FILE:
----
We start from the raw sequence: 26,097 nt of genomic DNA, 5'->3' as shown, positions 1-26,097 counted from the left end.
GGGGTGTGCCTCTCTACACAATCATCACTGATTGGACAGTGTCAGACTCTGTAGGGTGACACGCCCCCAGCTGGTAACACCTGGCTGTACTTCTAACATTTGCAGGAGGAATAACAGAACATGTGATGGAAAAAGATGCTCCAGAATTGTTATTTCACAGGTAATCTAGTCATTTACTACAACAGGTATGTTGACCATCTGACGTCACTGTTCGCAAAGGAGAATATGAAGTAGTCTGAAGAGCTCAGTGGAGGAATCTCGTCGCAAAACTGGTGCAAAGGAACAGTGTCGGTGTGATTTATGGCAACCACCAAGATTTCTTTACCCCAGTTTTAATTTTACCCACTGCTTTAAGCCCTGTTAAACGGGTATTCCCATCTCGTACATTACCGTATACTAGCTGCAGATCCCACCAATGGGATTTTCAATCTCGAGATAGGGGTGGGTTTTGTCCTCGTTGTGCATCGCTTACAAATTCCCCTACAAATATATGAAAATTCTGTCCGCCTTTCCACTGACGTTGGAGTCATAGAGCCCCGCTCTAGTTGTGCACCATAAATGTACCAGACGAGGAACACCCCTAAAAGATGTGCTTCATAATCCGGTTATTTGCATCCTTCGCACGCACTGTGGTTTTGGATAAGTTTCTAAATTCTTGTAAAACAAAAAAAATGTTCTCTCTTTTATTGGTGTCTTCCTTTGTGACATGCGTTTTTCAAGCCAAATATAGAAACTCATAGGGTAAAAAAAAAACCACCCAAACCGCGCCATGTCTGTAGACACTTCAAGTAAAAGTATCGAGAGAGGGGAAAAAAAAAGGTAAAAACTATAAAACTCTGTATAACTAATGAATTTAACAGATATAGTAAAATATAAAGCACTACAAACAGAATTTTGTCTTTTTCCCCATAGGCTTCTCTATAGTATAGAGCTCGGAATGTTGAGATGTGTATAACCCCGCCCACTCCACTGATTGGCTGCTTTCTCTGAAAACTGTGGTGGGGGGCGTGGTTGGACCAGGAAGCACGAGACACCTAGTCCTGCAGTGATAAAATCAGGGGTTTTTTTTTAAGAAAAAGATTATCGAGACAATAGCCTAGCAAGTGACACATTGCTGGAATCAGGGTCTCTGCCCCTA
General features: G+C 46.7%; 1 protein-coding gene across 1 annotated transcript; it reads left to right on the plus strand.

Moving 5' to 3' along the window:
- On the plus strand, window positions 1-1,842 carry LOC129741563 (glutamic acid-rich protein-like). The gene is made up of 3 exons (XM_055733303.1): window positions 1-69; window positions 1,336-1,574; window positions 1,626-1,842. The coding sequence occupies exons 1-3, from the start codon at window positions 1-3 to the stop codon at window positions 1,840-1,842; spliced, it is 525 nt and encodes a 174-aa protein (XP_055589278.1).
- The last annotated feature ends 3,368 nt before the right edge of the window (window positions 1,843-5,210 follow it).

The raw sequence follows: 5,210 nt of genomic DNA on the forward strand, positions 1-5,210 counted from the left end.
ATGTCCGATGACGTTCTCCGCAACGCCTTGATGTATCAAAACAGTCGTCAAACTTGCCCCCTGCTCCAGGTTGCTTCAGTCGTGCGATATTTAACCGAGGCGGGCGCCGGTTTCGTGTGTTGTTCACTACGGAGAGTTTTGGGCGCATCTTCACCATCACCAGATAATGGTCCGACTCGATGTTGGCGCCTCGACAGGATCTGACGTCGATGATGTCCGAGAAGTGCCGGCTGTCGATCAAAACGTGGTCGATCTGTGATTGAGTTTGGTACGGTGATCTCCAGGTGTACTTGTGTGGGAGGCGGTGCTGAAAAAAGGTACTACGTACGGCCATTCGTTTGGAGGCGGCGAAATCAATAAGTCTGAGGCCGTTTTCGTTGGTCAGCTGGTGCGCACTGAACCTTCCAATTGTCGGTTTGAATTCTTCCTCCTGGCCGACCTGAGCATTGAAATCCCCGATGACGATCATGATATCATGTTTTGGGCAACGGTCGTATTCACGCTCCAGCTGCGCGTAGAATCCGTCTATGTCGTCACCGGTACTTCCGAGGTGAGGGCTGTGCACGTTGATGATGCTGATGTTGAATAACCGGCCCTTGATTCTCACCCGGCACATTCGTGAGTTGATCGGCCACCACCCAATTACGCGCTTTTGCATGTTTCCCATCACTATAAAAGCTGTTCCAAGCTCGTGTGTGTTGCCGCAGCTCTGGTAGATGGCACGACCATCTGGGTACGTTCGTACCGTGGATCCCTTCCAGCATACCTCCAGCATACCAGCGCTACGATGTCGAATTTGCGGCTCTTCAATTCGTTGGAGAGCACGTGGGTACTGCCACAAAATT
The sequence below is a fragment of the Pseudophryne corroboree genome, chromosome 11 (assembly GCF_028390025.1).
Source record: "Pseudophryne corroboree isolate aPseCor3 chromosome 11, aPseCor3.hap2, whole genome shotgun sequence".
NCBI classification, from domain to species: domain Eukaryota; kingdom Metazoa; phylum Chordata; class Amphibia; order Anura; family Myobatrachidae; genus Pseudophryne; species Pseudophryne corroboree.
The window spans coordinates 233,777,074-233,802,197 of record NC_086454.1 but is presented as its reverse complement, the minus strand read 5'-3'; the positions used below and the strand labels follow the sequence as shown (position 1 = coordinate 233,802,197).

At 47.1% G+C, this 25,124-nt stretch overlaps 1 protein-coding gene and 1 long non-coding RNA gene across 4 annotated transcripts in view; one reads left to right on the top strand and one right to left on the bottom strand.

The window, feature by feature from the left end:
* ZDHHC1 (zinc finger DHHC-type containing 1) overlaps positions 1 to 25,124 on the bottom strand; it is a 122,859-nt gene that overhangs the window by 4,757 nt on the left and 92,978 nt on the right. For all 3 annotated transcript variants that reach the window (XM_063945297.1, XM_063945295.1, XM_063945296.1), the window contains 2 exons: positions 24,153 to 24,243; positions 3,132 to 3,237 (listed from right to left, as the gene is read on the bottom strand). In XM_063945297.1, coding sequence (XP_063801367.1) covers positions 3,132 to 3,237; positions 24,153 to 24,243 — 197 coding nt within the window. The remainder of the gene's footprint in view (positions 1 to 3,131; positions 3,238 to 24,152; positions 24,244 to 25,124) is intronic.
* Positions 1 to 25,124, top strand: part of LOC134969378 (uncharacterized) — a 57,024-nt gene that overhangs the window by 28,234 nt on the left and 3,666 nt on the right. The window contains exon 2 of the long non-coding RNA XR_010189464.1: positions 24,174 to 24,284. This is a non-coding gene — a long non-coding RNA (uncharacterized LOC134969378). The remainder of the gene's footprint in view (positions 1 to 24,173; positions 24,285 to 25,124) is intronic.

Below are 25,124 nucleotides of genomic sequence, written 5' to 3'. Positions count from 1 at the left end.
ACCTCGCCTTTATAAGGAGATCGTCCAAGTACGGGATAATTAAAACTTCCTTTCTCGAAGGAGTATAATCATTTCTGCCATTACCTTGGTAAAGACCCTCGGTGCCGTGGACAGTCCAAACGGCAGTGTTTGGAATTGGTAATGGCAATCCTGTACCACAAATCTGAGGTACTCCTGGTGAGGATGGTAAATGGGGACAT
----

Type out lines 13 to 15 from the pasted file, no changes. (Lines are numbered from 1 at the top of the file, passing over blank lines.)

At 47.1% G+C, this 25,124-nt stretch overlaps 1 protein-coding gene and 1 long non-coding RNA gene across 4 annotated transcripts in view; one reads left to right on the top strand and one right to left on the bottom strand.

The window, feature by feature from the left end:
* ZDHHC1 (zinc finger DHHC-type containing 1) overlaps positions 1 to 25,124 on the bottom strand; it is a 122,859-nt gene that overhangs the window by 4,757 nt on the left and 92,978 nt on the right. For all 3 annotated transcript variants that reach the window (XM_063945297.1, XM_063945295.1, XM_063945296.1), the window contains 2 exons: positions 24,153 to 24,243; positions 3,132 to 3,237 (listed from right to left, as the gene is read on the bottom strand). In XM_063945297.1, coding sequence (XP_063801367.1) covers positions 3,132 to 3,237; positions 24,153 to 24,243 — 197 coding nt within the window. The remainder of the gene's footprint in view (positions 1 to 3,131; positions 3,238 to 24,152; positions 24,244 to 25,124) is intronic.